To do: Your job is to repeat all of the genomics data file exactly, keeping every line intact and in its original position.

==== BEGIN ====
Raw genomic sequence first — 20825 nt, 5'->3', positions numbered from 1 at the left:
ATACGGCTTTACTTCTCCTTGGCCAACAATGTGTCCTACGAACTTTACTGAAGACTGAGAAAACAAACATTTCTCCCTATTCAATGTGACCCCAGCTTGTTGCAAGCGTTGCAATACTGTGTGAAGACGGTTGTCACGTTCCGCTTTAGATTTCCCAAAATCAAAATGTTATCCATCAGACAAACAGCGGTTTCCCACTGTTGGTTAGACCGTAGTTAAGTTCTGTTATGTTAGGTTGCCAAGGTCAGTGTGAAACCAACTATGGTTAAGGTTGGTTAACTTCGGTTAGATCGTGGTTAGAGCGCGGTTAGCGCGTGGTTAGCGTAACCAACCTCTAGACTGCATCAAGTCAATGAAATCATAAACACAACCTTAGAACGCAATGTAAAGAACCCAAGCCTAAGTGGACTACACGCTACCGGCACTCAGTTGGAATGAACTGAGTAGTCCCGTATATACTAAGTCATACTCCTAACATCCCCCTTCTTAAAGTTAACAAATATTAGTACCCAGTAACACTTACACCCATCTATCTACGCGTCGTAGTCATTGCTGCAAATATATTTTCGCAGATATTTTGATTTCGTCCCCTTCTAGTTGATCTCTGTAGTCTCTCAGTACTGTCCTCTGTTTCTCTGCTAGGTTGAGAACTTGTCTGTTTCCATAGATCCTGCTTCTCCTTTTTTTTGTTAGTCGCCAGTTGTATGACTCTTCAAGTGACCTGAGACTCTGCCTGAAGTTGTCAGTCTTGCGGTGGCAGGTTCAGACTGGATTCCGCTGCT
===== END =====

Raw genomic sequence first — 20825 nt, 5'->3', positions numbered from 1 at the left:
ATACGGCTTTACTTCTCCTTGGCCAACAATGTGTCCTACGAACTTTACTGAAGACTGAGAAAACAAACATTTCTCCCTATTCAATGTGACCCCAGCTTGTTGCAAGCGTTGCAATACTGTGTGAAGACGGTTGTCACGTTCCGCTTTAGATTTCCCAAAATCAAAATGTTATCCATCAGACAAACAGCGGTTTCCCACTGTTGGTTAGACCGTAGTTAAGTTCTGTTATGTTAGGTTGCCAAGGTCAGTGTGAAACCAACTATGGTTAAGGTTGGTTAACTTCGGTTAGATCGTGGTTAGAGCGCGGTTAGCGCGTGGTTAGCGTAACCAACCTCTAGACTGCATCAAGTCAATGAAATCATAAACACAACCTTAGAACGCAATGTAAAGAACCCAAGCCTAAGTGGACTACACGCTACCGGCACTCAGTTGGAATGAACTGAGTAGTCCCGTATATACTAAGTCATACTCCTAACATCCCCCTTCTTAAAGTTAACAAATATTAGTACCCAGTAACACTTACACCCATCTATCTACGCGTCGTAGTCATTGCTGCAAATATATTTTCGCAGATATTTTGATTTCGTCCCCTTCTAGTTGATCTCTGTAGTCTCTCAGTACTGTCCTCTGTTTCTCTGCTAGGTTGAGAACTTGTCTGTTTCCATAGATCCTGCTTCTCCTTTTTTTTGTTAGTCGCCAGTTGTATGACTCTTCAAGTGACCTGAGACTCTGCCTGAAGTTGTCAGTCTTGCGGTGGCAGGTTCAGACTGGATTCCGCTGCT